Noise pollution from gas compressors changes abundance of insects, spiders
The relentless roar of natural gas compressors influences the numbers of insects and spiders nearby, triggering decreases in many types of arthropods sensitive to sounds and vibrations, a collaborative Florida Museum of Natural History study shows.
Populations of grasshoppers, froghoppers, velvet ants, wolf spiders and cave, camel and spider crickets dropped significantly in areas near gas compressors, while leafhopper numbers rose.
These shifts in arthropod communities could set off a cascade of larger-scale ecological consequences, as insects and spiders play fundamental roles in food webs, pollination, decomposition and overall ecological health, said study co-author Akito Kawahara, assistant professor and curator at the museum's McGuire Center for Lepidoptera and Biodiversity at the University of Florida.
"Noise pollution affects all kinds of animals, and insects are no exception," Kawahara said. "They might be small, but they're the dominant animals on the planet in terms of numbers. What happens to them affects whole ecosystems."
The study joins a growing body of research on how artificial noise alters animal behavior and disrupts ecosystems and is the first to examine noise pollution's effects on arthropod distribution and community diversity.
Gas compressors, which can range from minivan- to warehouse-sized, extract and move natural gas along a pipeline, emitting intense, low-frequency noise. Previous studies have shown noise pollution from compressors changes the activity levels and distribution of bats and birds, key predators of insects and spiders.
Kawahara joined a multi-institutional research group, led by the study's first author Jessie Bunkley and principal investigator Jesse Barber of Boise State University, to test how the landscape-scale noise produced by gas compressors affects arthropod communities, many of which rely on sound and vibrations to find food, meet a mate, communicate and detect predators.
The research team used pitfall traps to take a census of spider and non-flying insect populations at San Juan Basin, New Mexico, the second largest natural gas field in the U.S. The team tested five sites with compressors and five ecologically-similar sites without compressors and compared the relative abundance of specimens.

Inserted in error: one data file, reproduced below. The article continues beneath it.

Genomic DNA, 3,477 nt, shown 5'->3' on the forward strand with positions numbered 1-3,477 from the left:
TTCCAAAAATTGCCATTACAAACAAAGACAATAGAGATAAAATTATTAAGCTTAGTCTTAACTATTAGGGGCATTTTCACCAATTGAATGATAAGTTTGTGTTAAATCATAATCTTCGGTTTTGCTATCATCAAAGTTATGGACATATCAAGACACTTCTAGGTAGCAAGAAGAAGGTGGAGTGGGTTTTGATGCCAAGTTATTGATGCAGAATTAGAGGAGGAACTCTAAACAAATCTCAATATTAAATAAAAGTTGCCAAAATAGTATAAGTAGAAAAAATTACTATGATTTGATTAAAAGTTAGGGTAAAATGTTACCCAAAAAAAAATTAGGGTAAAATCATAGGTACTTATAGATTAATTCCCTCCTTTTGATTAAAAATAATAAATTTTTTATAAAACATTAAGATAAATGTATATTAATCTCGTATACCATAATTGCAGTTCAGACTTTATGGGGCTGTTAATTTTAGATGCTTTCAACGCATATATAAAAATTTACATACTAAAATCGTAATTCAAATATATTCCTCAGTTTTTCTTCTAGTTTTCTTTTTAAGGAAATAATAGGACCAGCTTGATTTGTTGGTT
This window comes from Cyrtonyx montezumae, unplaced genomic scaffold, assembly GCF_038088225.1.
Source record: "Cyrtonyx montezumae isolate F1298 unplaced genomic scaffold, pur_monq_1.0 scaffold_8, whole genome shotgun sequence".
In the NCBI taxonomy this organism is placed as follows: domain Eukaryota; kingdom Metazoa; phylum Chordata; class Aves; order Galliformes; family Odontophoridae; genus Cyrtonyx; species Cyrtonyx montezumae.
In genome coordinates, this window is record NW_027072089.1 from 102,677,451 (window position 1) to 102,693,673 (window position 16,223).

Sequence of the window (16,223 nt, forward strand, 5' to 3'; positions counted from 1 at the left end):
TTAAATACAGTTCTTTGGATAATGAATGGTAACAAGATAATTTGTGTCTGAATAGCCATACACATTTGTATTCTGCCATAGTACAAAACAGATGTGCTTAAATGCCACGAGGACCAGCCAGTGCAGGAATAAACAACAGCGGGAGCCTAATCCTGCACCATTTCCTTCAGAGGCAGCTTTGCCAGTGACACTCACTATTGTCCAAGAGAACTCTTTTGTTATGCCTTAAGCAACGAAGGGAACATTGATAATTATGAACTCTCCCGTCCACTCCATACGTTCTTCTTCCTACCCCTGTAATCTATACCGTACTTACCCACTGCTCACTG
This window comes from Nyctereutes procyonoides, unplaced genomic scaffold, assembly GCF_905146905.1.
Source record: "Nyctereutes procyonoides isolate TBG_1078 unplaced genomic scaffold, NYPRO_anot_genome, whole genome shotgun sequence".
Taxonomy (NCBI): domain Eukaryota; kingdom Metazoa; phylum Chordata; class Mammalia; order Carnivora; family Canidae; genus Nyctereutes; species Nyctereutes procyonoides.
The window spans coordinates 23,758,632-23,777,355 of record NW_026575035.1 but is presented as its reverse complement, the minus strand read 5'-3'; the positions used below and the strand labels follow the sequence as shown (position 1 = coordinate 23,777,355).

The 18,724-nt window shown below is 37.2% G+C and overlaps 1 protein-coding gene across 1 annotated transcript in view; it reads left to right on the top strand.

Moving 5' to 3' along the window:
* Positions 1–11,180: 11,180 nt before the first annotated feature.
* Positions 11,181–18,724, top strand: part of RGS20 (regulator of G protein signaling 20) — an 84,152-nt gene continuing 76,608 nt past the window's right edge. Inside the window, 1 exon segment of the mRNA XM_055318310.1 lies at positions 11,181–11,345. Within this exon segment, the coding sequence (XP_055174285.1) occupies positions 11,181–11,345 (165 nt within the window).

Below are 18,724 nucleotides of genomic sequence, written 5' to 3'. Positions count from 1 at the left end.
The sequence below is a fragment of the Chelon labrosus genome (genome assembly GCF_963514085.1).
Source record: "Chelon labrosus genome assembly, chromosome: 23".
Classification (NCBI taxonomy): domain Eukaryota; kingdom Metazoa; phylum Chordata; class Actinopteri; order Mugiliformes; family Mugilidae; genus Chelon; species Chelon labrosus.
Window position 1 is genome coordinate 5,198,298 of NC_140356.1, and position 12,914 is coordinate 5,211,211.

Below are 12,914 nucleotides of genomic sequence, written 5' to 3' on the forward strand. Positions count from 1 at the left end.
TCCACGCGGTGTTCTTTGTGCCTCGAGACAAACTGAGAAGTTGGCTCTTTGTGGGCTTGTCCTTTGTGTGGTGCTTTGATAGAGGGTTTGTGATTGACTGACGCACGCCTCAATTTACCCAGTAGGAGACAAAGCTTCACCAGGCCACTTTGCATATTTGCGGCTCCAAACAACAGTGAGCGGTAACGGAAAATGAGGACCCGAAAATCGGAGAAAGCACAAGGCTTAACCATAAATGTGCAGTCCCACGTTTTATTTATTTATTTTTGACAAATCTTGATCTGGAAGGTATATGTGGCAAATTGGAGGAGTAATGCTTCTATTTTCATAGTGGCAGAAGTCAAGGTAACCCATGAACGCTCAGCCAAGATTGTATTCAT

Compressor sites had 95 percent fewer cave, camel and spider crickets, 52 percent fewer froghoppers and 24 percent fewer grasshoppers than sites without compressors. For every 10-decibel increase in noise, velvet ant populations dropped 56 percent and wolf spiders decreased by 44 percent. Unexpectedly, leafhopper numbers surged in response to noise, increasing 44 percent for each additional 10 decibels of sound.
Some arthropods, such as jumping spiders, ground spiders, ants and leaf beetles, showed no significant differences in their numbers between sites.
All arthropod groups that responded to louder background sound levels or compressor noise make or sense sounds or vibrations, suggesting compressor noise could directly interfere with or mask important information they receive or exchange.
Compressor noise could negatively affect wolf spiders, for example, because they are hunters that depend on vibrations to detect prey. Conversely, noise could act as a "predator shield" for leafhoppers, hiding their sounds and movements from their natural enemies.
But parsing out why a particular group of arthropods increased or decreased in response to compressor noise is difficult, Kawahara said. While the number of crickets in the Rhaphidophoridae family plunged in response to compressor noise, crickets in the Gryllidae family did not seem to be affected.
"The range of changes in arthropod abundance sheds light on the fact that we're dealing with a very complicated network of animal interactions," Kawahara said.
He pointed to the value of museum collections as archives of past biodiversity that can record changes to the environment over time.
"We are rapidly changing our environment in terms of sound, light, air and climate," he said. "Unless we have historical documentation of what was in an area at a particular time, it's hard to detect these changes at a fine scale. Museum specimens document biodiversity over hundreds of years, offering those snapshots of time."